NASA looks for “space tug” ideas to ferry space station back to Earth


NASA explores 'space tug' idea to ferry space station back to Earth

NASA studies options to safely deorbit the space station

NASA is asking US companies to design a $1 billion space tug to ferry the International Space Station back to Earth. According to NASAThe station will be deorbited in a controlled manner to ensure avoidance of populated areas on Earth. The station’s secure orbit is the shared responsibility of five space agencies – including NASA, CSA (Canadian Space Agency), (ESA) European Space Agency, JAXA (Japan Aerospace Exploration Agency), and the state space corporation Roscosmos. Operating it since 1998.

The space agency has studied options for safely deorbiting the space station, including the option of using three Rosokomos Progress spacecraft at the end of station operations. These efforts indicated that a new or modified spacecraft was needed to provide more robust capabilities for deorbit. NASA is engaged with U.S. industry and is moving forward on plans to purchase a spacecraft (the U.S. Deorbit Vehicle) that will perform the final, safe, deorbit maneuver of the space station, NASA said in a release.

NASA said, “The USDV is focused on the final deorbit activity. It will be a new spacecraft design or modification to an existing spacecraft that must be functional on its first flight and have sufficient redundancy and anomaly recovery capability to sustain critical deorbit burns. Will happen.”

According to ABC NewsThe call for designs was launched on 20 September, with proposals to be submitted before 17 November.

Kathy Lueders, NASA’s associate administrator for space operations, said at a press conference in March that the vehicle’s cost was estimated to be “about a little under $1 billion”.

USDV proposals are due on November 17th, space.com informed of. The International Space Station program has maintained a continuous human presence at the Microgravity Laboratory for more than 22 years, with assembly missions beginning in 1998. Throughout the years, NASA and its international partners have worked together to operate, maintain, and upgrade parts of the station. ,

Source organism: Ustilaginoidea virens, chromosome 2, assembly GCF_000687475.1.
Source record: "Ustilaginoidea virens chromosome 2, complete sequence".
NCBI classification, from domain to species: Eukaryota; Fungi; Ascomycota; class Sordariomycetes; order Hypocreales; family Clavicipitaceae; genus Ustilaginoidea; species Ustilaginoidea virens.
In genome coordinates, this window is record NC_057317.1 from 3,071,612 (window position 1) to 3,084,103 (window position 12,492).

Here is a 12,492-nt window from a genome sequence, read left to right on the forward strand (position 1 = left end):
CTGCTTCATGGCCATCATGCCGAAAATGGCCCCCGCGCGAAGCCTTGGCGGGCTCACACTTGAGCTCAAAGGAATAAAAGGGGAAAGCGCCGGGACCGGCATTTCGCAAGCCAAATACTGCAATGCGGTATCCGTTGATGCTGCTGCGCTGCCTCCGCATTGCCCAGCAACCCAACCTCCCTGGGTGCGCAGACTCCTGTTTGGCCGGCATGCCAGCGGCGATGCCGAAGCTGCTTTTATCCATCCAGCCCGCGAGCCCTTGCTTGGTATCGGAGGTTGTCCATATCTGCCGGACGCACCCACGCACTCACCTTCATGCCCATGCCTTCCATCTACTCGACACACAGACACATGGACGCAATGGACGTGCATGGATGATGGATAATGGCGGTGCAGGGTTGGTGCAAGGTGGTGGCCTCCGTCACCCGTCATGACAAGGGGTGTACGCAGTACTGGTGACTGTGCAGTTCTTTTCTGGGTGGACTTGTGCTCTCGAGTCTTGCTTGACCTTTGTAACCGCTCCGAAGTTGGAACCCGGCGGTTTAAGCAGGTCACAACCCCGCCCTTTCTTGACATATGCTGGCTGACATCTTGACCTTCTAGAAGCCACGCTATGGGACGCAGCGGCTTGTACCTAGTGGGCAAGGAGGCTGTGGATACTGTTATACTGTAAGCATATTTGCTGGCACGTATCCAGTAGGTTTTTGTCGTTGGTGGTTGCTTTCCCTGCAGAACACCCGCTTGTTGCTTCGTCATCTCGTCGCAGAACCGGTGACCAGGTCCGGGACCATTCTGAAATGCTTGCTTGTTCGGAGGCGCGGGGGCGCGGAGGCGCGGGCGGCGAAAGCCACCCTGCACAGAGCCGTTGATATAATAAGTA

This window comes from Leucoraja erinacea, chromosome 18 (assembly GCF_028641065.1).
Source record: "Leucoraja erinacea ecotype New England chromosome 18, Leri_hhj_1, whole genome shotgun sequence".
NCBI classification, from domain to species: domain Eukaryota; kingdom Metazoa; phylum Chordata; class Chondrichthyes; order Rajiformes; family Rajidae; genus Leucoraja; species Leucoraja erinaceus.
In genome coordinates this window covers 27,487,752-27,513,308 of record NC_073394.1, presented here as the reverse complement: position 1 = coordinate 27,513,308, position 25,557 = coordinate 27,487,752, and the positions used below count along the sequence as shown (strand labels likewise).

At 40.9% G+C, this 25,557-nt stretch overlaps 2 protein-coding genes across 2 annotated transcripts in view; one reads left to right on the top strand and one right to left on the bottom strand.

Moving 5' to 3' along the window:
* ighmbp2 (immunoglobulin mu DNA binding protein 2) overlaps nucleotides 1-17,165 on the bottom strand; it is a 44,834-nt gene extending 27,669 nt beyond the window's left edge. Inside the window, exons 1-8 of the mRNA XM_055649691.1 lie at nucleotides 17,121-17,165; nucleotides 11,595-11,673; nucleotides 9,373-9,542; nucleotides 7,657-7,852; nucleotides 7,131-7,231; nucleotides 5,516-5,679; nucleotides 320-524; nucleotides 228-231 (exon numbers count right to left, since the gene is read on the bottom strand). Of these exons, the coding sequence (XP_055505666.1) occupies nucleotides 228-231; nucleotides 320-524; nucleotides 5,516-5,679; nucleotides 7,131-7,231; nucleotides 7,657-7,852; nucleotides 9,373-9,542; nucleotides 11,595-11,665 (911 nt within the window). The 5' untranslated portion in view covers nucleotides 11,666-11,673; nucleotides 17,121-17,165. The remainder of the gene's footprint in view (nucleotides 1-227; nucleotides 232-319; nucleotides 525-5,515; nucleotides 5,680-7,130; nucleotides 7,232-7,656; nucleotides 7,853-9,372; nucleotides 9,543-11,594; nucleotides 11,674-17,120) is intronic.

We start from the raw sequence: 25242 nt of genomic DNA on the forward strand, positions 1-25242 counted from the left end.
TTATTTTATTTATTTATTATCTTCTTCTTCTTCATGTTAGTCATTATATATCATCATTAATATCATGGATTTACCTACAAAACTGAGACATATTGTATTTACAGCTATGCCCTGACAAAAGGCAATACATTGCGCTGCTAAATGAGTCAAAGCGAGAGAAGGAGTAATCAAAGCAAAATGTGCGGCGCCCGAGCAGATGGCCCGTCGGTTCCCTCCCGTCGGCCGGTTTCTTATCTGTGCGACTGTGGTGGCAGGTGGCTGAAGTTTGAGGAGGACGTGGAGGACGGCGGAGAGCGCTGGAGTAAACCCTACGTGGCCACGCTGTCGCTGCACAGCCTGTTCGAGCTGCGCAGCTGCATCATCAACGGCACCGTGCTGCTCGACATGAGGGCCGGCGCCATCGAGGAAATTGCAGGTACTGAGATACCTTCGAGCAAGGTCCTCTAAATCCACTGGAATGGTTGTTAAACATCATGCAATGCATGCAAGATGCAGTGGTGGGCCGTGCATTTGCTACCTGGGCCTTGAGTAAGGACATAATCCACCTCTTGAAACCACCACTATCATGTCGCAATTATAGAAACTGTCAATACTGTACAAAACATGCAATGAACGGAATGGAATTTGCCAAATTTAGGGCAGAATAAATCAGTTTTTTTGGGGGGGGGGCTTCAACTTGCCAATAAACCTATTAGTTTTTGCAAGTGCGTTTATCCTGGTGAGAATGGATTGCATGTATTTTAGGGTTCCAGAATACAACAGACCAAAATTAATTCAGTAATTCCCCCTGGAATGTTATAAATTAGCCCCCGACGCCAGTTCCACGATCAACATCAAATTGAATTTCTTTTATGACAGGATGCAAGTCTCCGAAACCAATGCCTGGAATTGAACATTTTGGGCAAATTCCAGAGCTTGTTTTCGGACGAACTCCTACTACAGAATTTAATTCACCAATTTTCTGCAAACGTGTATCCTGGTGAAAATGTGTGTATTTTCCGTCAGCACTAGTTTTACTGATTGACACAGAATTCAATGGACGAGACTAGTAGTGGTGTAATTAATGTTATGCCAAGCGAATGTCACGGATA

NASA examined several options for decommissioning the International Space Station, including separation and return to Earth, boost to a higher orbit, natural orbital decay with random re-entry and a remote ocean field, the space agency said. Involves controlled targeted re-entry. In a release.

The space agency explained how it plans to deorbit the ISS. It states that the primary objective during deorbit operations of the space station is the responsible re-entry of the space station structure into an unpopulated area in the ocean. The approach chosen for safe decommissioning is a combination of natural orbital decay, intentionally reducing the station’s altitude using present propellant elements, and then execution of the re-entry maneuver for final targeting and controlling the debris footprint. This final maneuver is expected to require a new or modified spacecraft using large amounts of propellant.

The space station is the largest single structure ever built in space.

NASA has entered into a contract for commercial modules attached to the space station docking port, which are planned to be separated later, and has awarded three Space Act agreements for the design of free-flying commercial space stations.


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